176116 Ethics and Health Inequalities: Are Preferences of Those Who Finance Health Expenditure Collectively Taken Into Account?

Monday, October 27, 2008

Jordan G. Panayotov, MEc MPH , Independent Centre for Analysis and Research of Economies, Melbourne, Australia
WHO states that all people have the right to the highest attainable health. The declared ethics is that all people are of equal value, irrespective of their personal characteristics. However, choices are inevitable, since resources are limited and less than the needs, i.e. always some claims are declined. The question is: “Which claims will be declined?” and more importantly: “On what basis some claims will be declined?” In different points of time and in different societies claims are declined on different basis. Today health expenditure is predominantly public in most countries. According to Pareto Optimality concept allocation of resources is efficient, if it is not possible to increase someone's benefit without at the same time decreasing another person's benefit. However, allocating limited resources based only on individual preferences of recipients means de facto acknowledging greater right to health for the recipients. Focusing on particular individual's health maximization effectively deprives resources from another individual. Does this mean that the right to highest attainable health of the former is greater than the same right of the later? Do people value one person more than the other? Health inequalities, being measurable differences in health status between people which are avoidable and unfair, are illustration for both: unethical and inefficient allocation of limited public resources. If preferences of tax-payers are properly taken into account, when by allocating limited resources some claims are declined, than the right of an individual to the highest attainable health should not be achieved by denying this right to others.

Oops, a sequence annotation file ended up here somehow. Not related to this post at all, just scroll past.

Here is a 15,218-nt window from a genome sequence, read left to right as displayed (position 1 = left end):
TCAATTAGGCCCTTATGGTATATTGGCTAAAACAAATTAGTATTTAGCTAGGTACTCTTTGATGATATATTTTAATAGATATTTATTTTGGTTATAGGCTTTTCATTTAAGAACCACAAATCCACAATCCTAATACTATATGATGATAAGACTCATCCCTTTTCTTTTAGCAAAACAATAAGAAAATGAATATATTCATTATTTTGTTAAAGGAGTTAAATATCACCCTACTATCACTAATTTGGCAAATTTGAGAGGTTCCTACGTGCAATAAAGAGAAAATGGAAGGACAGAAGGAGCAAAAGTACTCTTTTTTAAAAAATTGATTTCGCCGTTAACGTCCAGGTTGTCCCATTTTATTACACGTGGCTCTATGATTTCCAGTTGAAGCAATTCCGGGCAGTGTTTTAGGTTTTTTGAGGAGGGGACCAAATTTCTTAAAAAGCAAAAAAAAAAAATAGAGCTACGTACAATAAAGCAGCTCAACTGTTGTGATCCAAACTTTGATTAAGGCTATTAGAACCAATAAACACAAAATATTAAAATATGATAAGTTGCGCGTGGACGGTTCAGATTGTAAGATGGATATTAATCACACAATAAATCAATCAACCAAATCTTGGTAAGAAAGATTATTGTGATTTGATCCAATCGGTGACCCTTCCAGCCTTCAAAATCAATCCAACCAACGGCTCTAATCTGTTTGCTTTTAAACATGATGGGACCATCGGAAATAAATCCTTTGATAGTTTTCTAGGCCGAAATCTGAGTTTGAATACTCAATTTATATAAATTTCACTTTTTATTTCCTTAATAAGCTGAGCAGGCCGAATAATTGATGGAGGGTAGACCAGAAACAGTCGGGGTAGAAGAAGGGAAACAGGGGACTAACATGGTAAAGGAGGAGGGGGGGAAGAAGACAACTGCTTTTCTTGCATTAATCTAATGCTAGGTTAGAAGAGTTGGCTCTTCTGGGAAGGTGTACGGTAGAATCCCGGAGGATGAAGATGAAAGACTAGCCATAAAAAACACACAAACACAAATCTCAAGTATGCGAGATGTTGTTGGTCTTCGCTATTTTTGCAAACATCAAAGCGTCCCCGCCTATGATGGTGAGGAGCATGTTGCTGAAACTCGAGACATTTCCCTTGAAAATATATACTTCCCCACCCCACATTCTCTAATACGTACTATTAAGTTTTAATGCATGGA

Learning Objectives:
1. Identify and Analyze possible recipients’ outcomes from different resource allocations. 2. Prioritize recipients’ competing demands for limited resources. 3. Evaluate possible recipients’ outcomes both: from individuals’ and public perspective.

Keywords: Public Health Policy, Health Disparities

Presenting author's disclosure statement:

Qualified on the content I am responsible for because: I work for improving efficiency in relation to health and I have developed a model, which was presented at 11th World Congress on Public Health, on several other international conferences, on 36th and 37th Annual Conference of Public Health Association of Australia.
Any relevant financial relationships? No

I agree to comply with the American Public Health Association Conflict of Interest and Commercial Support Guidelines, and to disclose to the participants any off-label or experimental uses of a commercial product or service discussed in my presentation.